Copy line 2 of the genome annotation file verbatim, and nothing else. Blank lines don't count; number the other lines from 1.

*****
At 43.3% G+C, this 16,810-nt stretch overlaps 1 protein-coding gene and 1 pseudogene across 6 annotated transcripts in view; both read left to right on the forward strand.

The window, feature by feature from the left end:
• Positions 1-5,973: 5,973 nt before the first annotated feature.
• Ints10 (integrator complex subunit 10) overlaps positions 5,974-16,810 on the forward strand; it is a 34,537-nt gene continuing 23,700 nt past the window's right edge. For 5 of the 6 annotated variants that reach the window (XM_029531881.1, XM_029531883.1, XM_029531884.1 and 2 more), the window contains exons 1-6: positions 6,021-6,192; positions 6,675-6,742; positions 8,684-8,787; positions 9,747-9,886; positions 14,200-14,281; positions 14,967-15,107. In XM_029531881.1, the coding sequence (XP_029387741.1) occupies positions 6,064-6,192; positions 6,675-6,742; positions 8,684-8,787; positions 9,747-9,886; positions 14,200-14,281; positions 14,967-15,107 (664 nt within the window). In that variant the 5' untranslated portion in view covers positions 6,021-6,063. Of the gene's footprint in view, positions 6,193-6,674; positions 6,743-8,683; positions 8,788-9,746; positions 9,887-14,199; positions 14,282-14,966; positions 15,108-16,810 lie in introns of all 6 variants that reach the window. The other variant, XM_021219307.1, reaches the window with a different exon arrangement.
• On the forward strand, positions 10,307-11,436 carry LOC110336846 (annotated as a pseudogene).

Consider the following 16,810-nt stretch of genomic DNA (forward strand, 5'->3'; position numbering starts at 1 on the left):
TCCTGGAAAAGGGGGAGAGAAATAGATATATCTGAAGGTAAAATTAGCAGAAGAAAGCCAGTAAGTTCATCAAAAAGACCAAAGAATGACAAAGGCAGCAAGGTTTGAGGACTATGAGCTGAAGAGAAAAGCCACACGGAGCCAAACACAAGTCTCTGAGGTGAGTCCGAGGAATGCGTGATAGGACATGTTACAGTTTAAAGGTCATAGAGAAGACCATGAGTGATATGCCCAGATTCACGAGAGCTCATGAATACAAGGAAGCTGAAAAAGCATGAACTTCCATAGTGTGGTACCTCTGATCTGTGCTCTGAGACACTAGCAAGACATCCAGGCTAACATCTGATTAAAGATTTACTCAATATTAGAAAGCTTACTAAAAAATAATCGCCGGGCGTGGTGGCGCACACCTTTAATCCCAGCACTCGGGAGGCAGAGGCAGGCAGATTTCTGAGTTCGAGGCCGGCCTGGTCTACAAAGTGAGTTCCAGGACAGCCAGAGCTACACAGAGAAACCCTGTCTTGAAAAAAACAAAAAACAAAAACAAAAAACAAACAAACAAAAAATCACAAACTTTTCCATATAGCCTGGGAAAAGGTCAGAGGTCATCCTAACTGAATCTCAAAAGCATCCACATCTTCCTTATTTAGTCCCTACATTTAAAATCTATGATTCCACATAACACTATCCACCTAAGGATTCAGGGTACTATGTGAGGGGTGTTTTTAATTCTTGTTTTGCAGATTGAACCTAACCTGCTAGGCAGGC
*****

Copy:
The window, feature by feature from the left end: